Thursday, October 29, 2015

Be a hero – eyes on the prize

Excerpt from Observer column for MON 19 October 2015
by Jean Lowrie-Chin

GraceKennedy CEO Don Wehby (Rudolph Brown photo from
Who doesn’t enjoy this political buzz?  However, while some are getting hot under the collar about polls, others are attending to the business at hand: seeking opportunities, growing companies, and honing their skills to ensure financial security. Let us take good note of recent developments involving local and foreign investors to inspire a vision for our own lives.

GraceKennedy have announced that they will break ground for a US$25 million complex on the Kingston waterfront that will house their executive offices and commercial space. Minister Phillip Paulwell declared open a $200 million solar plant at Wisynco Group, which has also invested nearly US$10 million to upgrade and expand their facilities. Meanwhile, Matalon Homes and Tankweld have entered into a joint venture, investing $540 million in technology to produce a special type of metal roofing. 
Minister Phillip Paulwell, Wisynco CEO Andrew Mahfood, Benjamin Daley, managing director of Padero Solar Jamaica and British High Commissioner David Fitton inspect the solar panel installation at Wisynco

Adam Stewart, Caribbean Hotelier of the Year
The Sandals brand continues to shine, with Adam Stewart being named Caribbean Hotelier of the Year, even as he ensures that the Sandals chain buys Jamaican – to the tune of $3 billion per year.  At the recent JMA Awards banquet, he noted, “We pour 7.3 million cups of Blue Mountain coffee in our hotels annually, that's roughly 20,000 cups a day."  Observer reporter Karena Bennett reported that they also use 22 million bottles of Wata, some 230,000 bottles of Appleton Estate Rum, and 33 million bottles of Red Stripe annually.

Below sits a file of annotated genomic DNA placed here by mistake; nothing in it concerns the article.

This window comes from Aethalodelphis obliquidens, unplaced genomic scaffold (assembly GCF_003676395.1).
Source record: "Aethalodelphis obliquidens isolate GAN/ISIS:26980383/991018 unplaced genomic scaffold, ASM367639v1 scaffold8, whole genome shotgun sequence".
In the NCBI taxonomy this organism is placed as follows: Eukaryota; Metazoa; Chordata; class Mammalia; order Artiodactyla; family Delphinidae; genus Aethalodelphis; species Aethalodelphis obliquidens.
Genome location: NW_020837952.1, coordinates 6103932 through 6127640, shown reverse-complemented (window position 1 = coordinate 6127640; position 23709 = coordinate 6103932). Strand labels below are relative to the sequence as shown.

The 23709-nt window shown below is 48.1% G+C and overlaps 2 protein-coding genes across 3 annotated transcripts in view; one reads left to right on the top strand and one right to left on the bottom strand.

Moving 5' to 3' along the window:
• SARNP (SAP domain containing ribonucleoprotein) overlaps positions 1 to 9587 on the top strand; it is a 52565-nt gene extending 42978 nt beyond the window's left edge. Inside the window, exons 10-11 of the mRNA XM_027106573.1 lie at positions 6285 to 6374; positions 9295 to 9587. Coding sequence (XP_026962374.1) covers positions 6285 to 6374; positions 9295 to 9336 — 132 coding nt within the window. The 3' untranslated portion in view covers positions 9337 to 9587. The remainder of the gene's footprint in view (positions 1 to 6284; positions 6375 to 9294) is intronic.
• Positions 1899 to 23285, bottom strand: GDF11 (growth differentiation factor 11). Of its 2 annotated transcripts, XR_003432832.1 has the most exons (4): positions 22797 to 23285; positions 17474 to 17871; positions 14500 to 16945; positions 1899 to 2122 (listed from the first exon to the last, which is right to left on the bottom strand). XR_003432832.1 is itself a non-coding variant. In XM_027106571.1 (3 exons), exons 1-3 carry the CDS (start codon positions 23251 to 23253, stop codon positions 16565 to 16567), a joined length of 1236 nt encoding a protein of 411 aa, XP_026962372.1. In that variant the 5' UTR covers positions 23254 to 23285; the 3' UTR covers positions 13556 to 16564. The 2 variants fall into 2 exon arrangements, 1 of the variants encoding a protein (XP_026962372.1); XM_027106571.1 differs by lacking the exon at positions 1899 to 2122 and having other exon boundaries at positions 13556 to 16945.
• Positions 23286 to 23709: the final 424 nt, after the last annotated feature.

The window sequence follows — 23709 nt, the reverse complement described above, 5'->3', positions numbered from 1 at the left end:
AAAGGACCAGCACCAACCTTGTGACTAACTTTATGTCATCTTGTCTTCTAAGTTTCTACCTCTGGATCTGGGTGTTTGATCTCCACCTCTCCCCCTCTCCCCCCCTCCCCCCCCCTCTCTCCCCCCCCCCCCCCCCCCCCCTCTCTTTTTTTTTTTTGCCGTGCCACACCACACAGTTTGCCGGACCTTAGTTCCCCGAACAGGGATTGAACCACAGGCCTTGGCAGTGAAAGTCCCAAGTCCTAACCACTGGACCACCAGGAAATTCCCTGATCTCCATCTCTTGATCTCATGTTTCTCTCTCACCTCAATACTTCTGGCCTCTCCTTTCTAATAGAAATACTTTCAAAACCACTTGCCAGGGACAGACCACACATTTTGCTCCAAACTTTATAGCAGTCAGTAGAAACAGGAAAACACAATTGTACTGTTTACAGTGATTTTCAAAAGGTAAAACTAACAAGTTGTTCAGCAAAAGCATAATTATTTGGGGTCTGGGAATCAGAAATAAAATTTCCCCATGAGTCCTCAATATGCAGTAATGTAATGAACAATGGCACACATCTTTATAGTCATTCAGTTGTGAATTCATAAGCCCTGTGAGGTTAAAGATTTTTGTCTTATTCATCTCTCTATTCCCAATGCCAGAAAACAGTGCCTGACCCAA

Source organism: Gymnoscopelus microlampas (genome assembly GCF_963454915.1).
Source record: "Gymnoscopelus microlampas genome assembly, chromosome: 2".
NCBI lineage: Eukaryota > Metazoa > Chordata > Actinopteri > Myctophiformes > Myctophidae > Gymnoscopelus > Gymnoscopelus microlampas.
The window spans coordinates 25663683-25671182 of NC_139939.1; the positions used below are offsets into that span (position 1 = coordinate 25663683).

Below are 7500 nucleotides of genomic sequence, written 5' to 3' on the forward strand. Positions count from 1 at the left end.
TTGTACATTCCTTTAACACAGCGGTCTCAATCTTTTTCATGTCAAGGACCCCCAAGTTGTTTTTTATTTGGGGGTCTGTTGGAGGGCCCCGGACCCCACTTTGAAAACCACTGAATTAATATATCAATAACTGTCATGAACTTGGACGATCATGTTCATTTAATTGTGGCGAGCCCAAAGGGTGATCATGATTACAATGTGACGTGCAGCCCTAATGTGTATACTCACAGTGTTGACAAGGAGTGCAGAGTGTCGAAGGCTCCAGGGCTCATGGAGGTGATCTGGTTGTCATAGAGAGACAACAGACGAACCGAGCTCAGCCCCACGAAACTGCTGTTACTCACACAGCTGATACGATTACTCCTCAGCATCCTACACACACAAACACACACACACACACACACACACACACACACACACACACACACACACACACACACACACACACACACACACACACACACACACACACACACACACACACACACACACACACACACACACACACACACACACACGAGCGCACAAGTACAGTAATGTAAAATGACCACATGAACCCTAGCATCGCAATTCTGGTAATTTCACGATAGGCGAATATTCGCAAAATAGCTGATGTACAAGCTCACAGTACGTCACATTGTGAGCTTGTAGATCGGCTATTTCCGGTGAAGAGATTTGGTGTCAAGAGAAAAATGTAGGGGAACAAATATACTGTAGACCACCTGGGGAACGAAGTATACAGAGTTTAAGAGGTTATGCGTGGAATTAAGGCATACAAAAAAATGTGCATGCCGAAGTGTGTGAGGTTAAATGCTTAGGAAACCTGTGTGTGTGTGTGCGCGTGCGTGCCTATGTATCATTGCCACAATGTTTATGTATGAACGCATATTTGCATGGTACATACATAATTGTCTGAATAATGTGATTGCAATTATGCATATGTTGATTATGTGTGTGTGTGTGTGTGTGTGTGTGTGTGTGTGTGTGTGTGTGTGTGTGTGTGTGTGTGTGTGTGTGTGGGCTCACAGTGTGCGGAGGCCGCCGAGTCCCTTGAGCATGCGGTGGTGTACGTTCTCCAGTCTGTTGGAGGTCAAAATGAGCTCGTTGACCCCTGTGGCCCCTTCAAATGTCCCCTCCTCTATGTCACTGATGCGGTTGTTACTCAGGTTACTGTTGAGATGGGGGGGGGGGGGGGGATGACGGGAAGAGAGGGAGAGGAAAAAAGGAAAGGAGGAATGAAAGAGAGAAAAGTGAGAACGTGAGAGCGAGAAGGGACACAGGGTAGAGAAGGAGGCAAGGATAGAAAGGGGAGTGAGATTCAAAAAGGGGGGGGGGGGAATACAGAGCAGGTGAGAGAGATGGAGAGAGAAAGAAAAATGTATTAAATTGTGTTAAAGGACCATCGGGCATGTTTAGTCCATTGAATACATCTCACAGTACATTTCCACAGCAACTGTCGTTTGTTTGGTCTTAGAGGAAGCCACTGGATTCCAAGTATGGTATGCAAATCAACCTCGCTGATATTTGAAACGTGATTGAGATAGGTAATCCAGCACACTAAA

Butch Henrickson
That quiet giant Butch Hendrickson, continues to expand his National Baking exports to North America and the United Kingdom, while assisting other smaller manufacturers with their marketing and distribution.  Mohan Jagnarine of Spur Tree says that without Hendrickson’s support, his spices and sauces would not be enjoying their success in top US supermarket chains.

On the National Day of Spain last Wednesday, the Jamaica Observer carried the front page headline, “Big! Really big!”  They were not exaggerating – the story outlined an announcement made the previous day by a Spanish Company, Karisma Hotels and Resorts, that they were embarking on a US$900 million project in Llandovery, St Ann. 

Jamaicans may look at some of the names mentioned and think, “Oh yes, those are ‘money people’.”  Apart from the fact that these are second and third generation scions of folks who started out very humbly, there are some first generation champions who echo the ambition of our first National Hero, Marcus Mosiah Garvey.

Glen Christian
A Jamaican of African ancestry, Glen Christian recalls delivering letters as a humble postman on his bicycle to Colgate-Palmolive at 216 Marcus Garvey Drive.  Toiling, studying, graduating from Mico College and moving up the ranks in the pharmaceutical distribution business, he founded Cari-Med and Kirk Industries, a group of companies which owns considerable real estate including that very Colgate-Palmolive building, describing the former owners as their current partner! 
Eleanor Jones
Colleagues in academia can be inspired by the founder of Environmental Solutions Limited (ESL), geologist Eleanor Jones.  Eleanor was a highly respected lecturer at UWI, and presented at many conferences exploring environmental issues.  Twenty-six years ago, she decided that there were too many problems being discussed, and not enough solutions.  She made the bold move of resigning from the UWI to launch ESL, a company that has been invaluable to the planning of huge projects throughout the Caribbean.  Her own Cold Springs location in Newcastle is a celebration of the area’s pristine beauty.
I believe that what is standing between many Jamaicans and their financial success is a misguided belief that this can be achieved only by persons of a certain colour.  Glen Christian and Eleanor Jones are proving that this is not so.  Marcus Garvey proved this decades ago in a country where people of colour were still fighting for basic civil rights. 
As we contemplate our recent celebration of National Heroes Day, let us become heroes for our own ambitions, for our families and for our country.  Unfortunately, some politicians would prefer their followers to stay ignorant and dependent, but other leaders in business, education, church and community are willing to mentor hard-working, ambitious and honest Jamaicans.  
Do not be intimidated by the long days of work and the long nights of study – this is how you make yourself strong and independent, not hat-in-hand begging for the next break.  Go the extra mile, volunteer and let your light shine so brightly that it shows you paths you never dreamed existed.

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